An interrupt and a CPU exception are different things. UNIX treats them similarly because the PDP-11 did. An interrupt is something outside the CPU wanting to be serviced, like an I/O completion. An interrupt can be deferred during a critical section, which is what "preventing interrupts" does. Some machines direct interrupts to one of many CPUs, so whoever is free can handle I/O. Interrupts have priorities, queuing, and are handled like events on a queue.
A hardware exception is the CPU doing something that stops execution. Inaccessible memory - could be the need to page something in from disk, or a program error. The OS has to decide that. Floating point overflow. Divide by zero. An illegal instruction. The CPU can't continue. So exceptions cannot be deferred, even if in a critical section. The CPU that raised the exception must handle the exception; it can't be handled by another CPU.
UNIX/Linux signals are rarely used for I/O completions in user space, but that is supported. See "aio". Apparently Oracle uses this.
You can see NMIs for examples of interrupts outside the CPU that can't be deferred like the distinction you're making.
Additionally software interrupts are an example of interrupts that come from user space and can't be deferred from user space's perspective, but must be handled before their instruction stream continues.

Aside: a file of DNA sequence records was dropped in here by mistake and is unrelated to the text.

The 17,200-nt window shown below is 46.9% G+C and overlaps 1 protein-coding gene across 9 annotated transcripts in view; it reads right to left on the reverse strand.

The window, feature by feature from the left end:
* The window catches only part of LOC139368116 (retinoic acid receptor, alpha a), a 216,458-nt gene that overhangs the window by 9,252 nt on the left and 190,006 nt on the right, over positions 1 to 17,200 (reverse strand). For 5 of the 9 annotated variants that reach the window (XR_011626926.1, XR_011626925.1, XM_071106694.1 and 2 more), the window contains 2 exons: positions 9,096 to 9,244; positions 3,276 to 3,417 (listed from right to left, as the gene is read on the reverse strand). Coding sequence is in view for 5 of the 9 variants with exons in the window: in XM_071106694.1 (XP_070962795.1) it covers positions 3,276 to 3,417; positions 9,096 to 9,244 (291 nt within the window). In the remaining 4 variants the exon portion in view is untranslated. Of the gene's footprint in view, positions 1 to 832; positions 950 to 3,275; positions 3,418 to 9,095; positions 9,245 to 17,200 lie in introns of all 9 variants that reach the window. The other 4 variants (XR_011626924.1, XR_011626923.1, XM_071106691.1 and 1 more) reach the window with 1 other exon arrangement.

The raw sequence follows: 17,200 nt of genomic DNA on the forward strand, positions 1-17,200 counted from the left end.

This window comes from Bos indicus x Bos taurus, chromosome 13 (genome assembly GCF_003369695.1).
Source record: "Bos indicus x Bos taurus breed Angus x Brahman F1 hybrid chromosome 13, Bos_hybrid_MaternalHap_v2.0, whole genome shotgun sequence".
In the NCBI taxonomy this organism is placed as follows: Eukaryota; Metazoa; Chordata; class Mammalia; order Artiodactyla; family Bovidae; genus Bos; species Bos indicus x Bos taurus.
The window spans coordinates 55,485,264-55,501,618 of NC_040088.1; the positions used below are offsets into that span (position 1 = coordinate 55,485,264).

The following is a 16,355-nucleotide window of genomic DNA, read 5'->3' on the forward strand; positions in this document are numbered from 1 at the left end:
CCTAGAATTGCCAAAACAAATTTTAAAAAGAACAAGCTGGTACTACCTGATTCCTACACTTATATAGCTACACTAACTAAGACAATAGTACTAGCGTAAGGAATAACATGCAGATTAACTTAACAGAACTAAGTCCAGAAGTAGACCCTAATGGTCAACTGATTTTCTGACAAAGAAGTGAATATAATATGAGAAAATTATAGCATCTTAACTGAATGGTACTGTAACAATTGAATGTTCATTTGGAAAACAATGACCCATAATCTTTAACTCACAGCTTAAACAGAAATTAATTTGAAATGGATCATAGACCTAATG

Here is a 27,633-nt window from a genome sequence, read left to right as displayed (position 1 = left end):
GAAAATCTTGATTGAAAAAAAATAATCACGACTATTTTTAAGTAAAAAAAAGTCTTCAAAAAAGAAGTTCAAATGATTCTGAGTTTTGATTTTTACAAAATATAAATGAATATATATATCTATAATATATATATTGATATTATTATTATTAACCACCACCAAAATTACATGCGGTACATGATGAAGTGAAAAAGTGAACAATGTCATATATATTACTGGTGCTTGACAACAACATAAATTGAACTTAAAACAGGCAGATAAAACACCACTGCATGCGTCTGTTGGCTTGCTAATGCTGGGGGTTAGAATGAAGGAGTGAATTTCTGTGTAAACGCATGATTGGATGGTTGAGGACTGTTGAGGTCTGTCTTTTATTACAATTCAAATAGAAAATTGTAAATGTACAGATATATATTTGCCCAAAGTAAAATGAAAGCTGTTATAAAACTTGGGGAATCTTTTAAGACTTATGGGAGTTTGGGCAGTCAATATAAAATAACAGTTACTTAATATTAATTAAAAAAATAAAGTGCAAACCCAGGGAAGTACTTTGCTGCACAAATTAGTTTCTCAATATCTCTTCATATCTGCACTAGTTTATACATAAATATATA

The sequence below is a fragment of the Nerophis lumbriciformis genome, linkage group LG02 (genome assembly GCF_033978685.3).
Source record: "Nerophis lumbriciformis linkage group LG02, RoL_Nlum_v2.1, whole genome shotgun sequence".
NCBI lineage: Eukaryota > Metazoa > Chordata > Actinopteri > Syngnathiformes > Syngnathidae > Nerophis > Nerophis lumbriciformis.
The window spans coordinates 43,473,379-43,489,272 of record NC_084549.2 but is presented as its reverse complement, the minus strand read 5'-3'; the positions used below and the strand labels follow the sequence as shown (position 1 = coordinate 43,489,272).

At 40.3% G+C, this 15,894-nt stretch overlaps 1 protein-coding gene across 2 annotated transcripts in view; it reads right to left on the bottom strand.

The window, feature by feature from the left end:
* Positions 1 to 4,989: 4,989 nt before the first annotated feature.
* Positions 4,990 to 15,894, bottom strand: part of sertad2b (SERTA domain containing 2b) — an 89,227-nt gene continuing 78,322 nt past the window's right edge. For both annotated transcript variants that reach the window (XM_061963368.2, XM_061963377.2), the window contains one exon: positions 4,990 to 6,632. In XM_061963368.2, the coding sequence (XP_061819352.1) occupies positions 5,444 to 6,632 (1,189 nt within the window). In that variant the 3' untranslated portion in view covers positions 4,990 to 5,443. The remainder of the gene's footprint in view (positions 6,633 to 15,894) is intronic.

You can also see processors like slave DSPs who's exceptions are routed to other processors to be handled just like any other interrupt on that other core. The N64's RSP, and the Cell's SPEs are great examples of this.
You gave the example of AIO for peripheral interruption to user space like an interrupts, (which is used by more than just Oracle), but the classic example is SIGLARM as a corollary to a timer interrupt.
This is not a Unix/PDP-11 thing, but pretty much every hardware arch and every OS out there. I say this as someone who's ported a non Unix derived RTOS to MIPS, PowerPC, ARMv7A, ARMv7M, ARMv8-A64, X86_64 linux user mode, Microblaze, and SH4, and has written drivers for Linux, FreeBSD, Windows CE, Windows NT, and that aforementioned RTOS.
That's more of a support processor thing, where the special-purpose processor doesn't really do interrupts. GPU exceptions usually create interrupts in the controlling CPU, for example, rather than being handled within the GPU. (How the GPUs should talk to the CPUs is a whole subject in its own right.)
Timer interrupts are usually deferrable.
The Cell. Is it totally gone now? (If they'd had, say, 16MB/SPE instead of 256K, it might have been good for something.)
I would say that's out of date. GPU exceptions typically don't exist for most shader code (unmapped memory loads are just RAZ, division by zero is defined and doesn't trap, etc.). For the ones that do exist, they're typically handled on GPU these days for latency reasons, but that's just a config register to route it externally or not.'